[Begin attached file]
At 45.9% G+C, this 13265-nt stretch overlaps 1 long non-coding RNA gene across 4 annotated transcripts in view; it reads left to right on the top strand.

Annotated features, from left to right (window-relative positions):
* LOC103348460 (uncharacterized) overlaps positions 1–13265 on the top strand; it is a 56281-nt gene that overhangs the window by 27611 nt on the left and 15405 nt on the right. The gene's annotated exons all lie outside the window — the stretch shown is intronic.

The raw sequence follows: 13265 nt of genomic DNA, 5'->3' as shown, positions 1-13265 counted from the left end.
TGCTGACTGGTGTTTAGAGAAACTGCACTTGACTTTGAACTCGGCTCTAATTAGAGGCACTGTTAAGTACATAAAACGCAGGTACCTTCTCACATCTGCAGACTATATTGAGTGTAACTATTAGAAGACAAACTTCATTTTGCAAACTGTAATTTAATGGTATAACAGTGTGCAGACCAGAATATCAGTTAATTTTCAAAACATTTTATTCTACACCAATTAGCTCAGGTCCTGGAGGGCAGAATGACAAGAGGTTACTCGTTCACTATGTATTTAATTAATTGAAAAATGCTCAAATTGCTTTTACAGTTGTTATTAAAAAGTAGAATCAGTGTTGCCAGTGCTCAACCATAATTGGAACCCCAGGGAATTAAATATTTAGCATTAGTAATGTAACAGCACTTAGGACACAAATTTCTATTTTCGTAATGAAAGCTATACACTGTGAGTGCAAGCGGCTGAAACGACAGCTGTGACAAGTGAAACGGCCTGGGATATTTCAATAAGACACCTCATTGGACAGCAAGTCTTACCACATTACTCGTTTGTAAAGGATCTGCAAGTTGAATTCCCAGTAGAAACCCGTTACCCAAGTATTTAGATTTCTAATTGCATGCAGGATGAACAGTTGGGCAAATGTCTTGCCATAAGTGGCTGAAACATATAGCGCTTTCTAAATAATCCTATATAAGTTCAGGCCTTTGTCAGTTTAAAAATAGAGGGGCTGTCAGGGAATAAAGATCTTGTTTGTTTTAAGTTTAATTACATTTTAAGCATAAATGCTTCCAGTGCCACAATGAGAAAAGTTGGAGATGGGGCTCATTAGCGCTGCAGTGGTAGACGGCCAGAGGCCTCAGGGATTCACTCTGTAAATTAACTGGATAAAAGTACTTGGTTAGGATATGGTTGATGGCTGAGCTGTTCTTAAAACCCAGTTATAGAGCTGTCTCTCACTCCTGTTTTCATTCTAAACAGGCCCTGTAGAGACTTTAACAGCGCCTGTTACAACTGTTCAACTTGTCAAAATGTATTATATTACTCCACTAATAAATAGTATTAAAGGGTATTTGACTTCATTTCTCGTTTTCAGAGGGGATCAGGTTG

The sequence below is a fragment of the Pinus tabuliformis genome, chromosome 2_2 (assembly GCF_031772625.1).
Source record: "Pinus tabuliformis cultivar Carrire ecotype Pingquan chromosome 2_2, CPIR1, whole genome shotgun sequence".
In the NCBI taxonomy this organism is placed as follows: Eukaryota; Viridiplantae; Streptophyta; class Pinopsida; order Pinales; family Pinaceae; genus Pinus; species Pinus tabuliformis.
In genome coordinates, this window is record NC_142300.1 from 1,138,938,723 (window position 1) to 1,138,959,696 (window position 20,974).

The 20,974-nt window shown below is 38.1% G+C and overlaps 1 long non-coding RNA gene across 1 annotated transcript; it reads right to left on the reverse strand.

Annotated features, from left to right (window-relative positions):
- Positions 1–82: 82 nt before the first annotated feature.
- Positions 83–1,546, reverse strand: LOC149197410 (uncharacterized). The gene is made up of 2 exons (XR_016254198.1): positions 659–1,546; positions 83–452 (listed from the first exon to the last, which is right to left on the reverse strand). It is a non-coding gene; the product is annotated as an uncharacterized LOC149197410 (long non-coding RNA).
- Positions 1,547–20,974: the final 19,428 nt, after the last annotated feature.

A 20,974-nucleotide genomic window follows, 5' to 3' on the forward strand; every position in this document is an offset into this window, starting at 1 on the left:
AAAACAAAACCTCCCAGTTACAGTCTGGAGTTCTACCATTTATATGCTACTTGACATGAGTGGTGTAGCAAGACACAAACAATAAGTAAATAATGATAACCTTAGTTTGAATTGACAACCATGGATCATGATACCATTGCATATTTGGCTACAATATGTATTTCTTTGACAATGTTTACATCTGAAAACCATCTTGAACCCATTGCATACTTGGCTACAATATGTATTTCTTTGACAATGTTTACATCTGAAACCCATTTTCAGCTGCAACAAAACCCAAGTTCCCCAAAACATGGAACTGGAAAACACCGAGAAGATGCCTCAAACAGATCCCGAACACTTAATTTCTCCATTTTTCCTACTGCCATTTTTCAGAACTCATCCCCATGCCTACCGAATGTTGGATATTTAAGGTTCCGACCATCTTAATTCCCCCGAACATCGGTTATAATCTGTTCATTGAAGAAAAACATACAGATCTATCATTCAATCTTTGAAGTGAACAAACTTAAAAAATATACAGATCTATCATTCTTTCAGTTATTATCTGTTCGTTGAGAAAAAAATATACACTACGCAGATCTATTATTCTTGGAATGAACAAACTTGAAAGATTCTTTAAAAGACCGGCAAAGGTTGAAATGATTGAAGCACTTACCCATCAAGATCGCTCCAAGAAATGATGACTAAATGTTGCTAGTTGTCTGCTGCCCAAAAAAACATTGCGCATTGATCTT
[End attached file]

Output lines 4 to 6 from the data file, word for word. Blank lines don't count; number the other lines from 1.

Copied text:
The raw sequence follows: 13265 nt of genomic DNA, 5'->3' as shown, positions 1-13265 counted from the left end.
TGCTGACTGGTGTTTAGAGAAACTGCACTTGACTTTGAACTCGGCTCTAATTAGAGGCACTGTTAAGTACATAAAACGCAGGTACCTTCTCACATCTGCAGACTATATTGAGTGTAACTATTAGAAGACAAACTTCATTTTGCAAACTGTAATTTAATGGTATAACAGTGTGCAGACCAGAATATCAGTTAATTTTCAAAACATTTTATTCTACACCAATTAGCTCAGGTCCTGGAGGGCAGAATGACAAGAGGTTACTCGTTCACTATGTATTTAATTAATTGAAAAATGCTCAAATTGCTTTTACAGTTGTTATTAAAAAGTAGAATCAGTGTTGCCAGTGCTCAACCATAATTGGAACCCCAGGGAATTAAATATTTAGCATTAGTAATGTAACAGCACTTAGGACACAAATTTCTATTTTCGTAATGAAAGCTATACACTGTGAGTGCAAGCGGCTGAAACGACAGCTGTGACAAGTGAAACGGCCTGGGATATTTCAATAAGACACCTCATTGGACAGCAAGTCTTACCACATTACTCGTTTGTAAAGGATCTGCAAGTTGAATTCCCAGTAGAAACCCGTTACCCAAGTATTTAGATTTCTAATTGCATGCAGGATGAACAGTTGGGCAAATGTCTTGCCATAAGTGGCTGAAACATATAGCGCTTTCTAAATAATCCTATATAAGTTCAGGCCTTTGTCAGTTTAAAAATAGAGGGGCTGTCAGGGAATAAAGATCTTGTTTGTTTTAAGTTTAATTACATTTTAAGCATAAATGCTTCCAGTGCCACAATGAGAAAAGTTGGAGATGGGGCTCATTAGCGCTGCAGTGGTAGACGGCCAGAGGCCTCAGGGATTCACTCTGTAAATTAACTGGATAAAAGTACTTGGTTAGGATATGGTTGATGGCTGAGCTGTTCTTAAAACCCAGTTATAGAGCTGTCTCTCACTCCTGTTTTCATTCTAAACAGGCCCTGTAGAGACTTTAACAGCGCCTGTTACAACTGTTCAACTTGTCAAAATGTATTATATTACTCCACTAATAAATAGTATTAAAGGGTATTTGACTTCATTTCTCGTTTTCAGAGGGGATCAGGTTG

The sequence below is a fragment of the Pinus tabuliformis genome, chromosome 2_2 (assembly GCF_031772625.1).